Auntie SparkNotes: What Happens At The Gynecologist?
I'm going to have a gynecology appointment this summer. Are they horrible? What should I expect? What are some great questions to ask that it would be awkward to ask your mom? I'm sure a lot of people will relate to this question... I hope.
I'm glad you asked! Because your annual gynecological appointment is quite the bag of tricks. First, you'll be asked to remove all your clothes and put on a paper gown, a paper hat, a Ronald Reagan mask, and a pair of fuzzy slippers that look like dinosaur feet.
Then, you and your gynecologist will dance a brief tango, after which Batman will be sent into the exam room to interrogate you about your sexual activity and general health.
And then, finally, you'll have a pelvic exam in front of a live studio audience! Performed by a trained bear! Oh, and bring a book and a sandwich, because the whole thing takes about seventeen hours, start to finish.
...Just kidding! And hey, won't you be relieved now when I tell you it's just a handful of questions, a little light groping, and a speculum or two... and that it's all over in about 30 minutes?
Because really, your standard gyno appointment is nothing to get anxious about. And while it's not exactly wonderful—getting a pelvic exam is pretty much the least fun thing you'll ever do while half naked—it's not horrible, either. And hey, a little discomfort one day per year is a small price to pay for keeping your ladybusiness robust and healthy. Right? Right!
The progression of the exam varies from office to office, but here's the usual rundown. (Note to the Manklers: Yes, you can sit this one out. Go get yourself a root beer or something and play a round of Angry Birds.)
THE WAITING PREGAME
First comes the paperwork. You'll need to know your family medical history (ask your parents before you go), the date of your last period, and whether you're taking any medications. And before anything else happens, you'll probably be given a cup and told to pee in it... ew, no, not here! In the bathroom!
Then, with your pee cup in hand (be considerate and wipe it down with a paper towel), you'll be escorted to the exam room, where you'll be given the standard once-over (weight, blood pressure, general questions about your health) by a nurse. You'll be handed a piece of medical-grade haute couture (also known as a flimsy cloth or paper gown) and left alone to undress. Yes, you can leave your socks on. No, it won't make you feel less naked.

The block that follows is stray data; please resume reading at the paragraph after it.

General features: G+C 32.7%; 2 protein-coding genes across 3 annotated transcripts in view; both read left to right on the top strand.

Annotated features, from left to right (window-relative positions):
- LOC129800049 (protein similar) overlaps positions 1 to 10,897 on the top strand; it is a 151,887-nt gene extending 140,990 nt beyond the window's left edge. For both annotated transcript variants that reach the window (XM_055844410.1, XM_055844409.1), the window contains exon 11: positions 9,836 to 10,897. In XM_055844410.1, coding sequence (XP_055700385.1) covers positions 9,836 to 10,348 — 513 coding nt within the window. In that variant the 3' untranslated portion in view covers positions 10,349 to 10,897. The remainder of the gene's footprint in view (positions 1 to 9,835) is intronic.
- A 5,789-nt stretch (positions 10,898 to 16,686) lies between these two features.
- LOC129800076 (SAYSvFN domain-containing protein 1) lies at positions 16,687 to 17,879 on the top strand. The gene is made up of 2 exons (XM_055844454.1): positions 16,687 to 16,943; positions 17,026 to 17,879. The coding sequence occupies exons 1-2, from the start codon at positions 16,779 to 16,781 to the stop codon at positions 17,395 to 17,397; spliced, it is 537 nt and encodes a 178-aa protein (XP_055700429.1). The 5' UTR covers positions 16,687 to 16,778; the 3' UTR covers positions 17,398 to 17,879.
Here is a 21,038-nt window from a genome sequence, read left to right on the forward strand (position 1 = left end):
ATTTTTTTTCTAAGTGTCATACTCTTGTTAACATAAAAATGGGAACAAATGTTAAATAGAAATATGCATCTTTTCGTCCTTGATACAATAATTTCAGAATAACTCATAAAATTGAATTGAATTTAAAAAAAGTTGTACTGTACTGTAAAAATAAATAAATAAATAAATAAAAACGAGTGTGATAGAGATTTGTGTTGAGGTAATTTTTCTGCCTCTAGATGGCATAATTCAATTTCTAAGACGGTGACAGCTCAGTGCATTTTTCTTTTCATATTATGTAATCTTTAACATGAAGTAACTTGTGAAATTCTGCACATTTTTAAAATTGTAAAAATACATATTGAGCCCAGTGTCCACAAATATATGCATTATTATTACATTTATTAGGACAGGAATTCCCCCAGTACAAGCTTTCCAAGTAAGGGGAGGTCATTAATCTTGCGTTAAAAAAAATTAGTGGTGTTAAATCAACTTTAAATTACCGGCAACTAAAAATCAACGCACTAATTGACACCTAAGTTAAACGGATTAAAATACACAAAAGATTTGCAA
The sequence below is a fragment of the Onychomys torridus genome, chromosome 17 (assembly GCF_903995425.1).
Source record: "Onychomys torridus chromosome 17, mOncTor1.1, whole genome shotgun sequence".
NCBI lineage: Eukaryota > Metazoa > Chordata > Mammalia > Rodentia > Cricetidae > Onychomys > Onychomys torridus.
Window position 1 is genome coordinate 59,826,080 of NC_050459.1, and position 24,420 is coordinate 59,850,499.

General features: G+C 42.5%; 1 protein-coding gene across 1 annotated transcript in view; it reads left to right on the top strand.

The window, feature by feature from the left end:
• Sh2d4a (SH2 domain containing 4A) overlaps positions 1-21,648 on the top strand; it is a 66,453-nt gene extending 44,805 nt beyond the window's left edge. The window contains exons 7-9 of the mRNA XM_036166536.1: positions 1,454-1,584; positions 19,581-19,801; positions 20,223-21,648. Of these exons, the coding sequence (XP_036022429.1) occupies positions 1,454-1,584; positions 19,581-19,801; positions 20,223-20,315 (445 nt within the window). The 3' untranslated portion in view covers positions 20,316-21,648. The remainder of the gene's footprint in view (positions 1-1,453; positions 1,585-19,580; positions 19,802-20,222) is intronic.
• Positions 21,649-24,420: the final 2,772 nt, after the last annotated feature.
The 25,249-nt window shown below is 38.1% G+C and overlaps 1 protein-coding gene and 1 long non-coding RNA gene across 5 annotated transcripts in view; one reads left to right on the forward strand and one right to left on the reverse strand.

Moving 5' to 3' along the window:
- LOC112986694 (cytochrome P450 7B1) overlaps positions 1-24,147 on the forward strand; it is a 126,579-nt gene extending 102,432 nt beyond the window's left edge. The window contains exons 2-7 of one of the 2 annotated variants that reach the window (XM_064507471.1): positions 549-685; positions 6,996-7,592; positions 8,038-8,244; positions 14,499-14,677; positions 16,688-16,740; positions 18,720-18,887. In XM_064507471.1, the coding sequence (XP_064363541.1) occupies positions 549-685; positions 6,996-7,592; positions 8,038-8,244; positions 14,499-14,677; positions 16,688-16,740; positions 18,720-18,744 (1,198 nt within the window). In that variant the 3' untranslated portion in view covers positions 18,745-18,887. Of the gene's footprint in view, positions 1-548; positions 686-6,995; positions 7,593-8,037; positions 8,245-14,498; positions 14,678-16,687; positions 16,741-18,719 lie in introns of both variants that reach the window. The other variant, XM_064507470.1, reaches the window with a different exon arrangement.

GYNO AT THE DOOR
Once you're be-gowned and ready to go, your doctor will come in to chat. She'll ask you questions—about smoking, sexual activity, your menstrual cycle, whether you want birth control, etc. Do not lie to her. She's not here to judge you.
And then, it's your turn. If you have any questions—from "Is this herpes?" to "Where do babies come from?"—now's the time to ask. There's no such thing as a universally great question; it's all a matter of what you need or want to know about your anatomy, your periods, or your sexual health. It's also the time to disclose anything out of the ordinary. The rule of thumb: if it hurts, itches, oozes, or smells, make sure your gyno knows about it.
ENTER THE SPECULUM
And now, the main event! First, your gyno will check your breasts for lumps, and give you some instructions on how to do this yourself. And then, it's go time: put your heels in the cups, scoot down so that your knees splay open, and try to relax. If you're scared or uncomfortable, tell your doctor so that she can talk you through the process.
Which, for the most part, is as follows:
- Your doctor will insert a couple of (gloved) fingers into your vagina, followed by a speculum, which will prop things open and provide an unobstructed view of your cervix. This isn't pleasant, but the more you relax your pelvic muscles, the less uncomfortable you'll be. (If it hurts, say something.)
- Using what's basically the longest Q-tip ever, your doctor will swab your cervix for cell samples, which will be sent to a lab for testing. Some women feel an unpleasant twinge when this happens; others don't feel anything at all. If you're getting tested for STDs, you'll be swabbed a couple times.
- After removing the speculum, your doctor will insert her fingers into your vagina again and press on your abdomen with her other hand, in order to feel for any lumps or inflammation on your ovaries. This can be really unpleasant—it's a lot of pressure—but it's over in about three seconds. You can handle it.
- Extra bonus round: A very thorough gynecologist will stick her finger in your rectum for good measure. You won't have time to object, but there won't be any hard feelings if you screech with surprise.
And with that over, it's time for...
THE POST-PRODUCTION DISCUSSION
Clean up, get dressed, and meet your gyno in her office for a post-exam chat. This is where you'll get parting advice, a birth control prescription (if you've requested one) and instructions on using it, and answers to any questions you happened to think of while you were lying naked on the table. And then, finally...
Not required, but you deserve some.
Got some helpful feedback about visits to the gyno? Got any other questions about what to expect when you're a speculum? Leave 'em in the comments! And to get advice from Auntie, email her at firstname.lastname@example.org.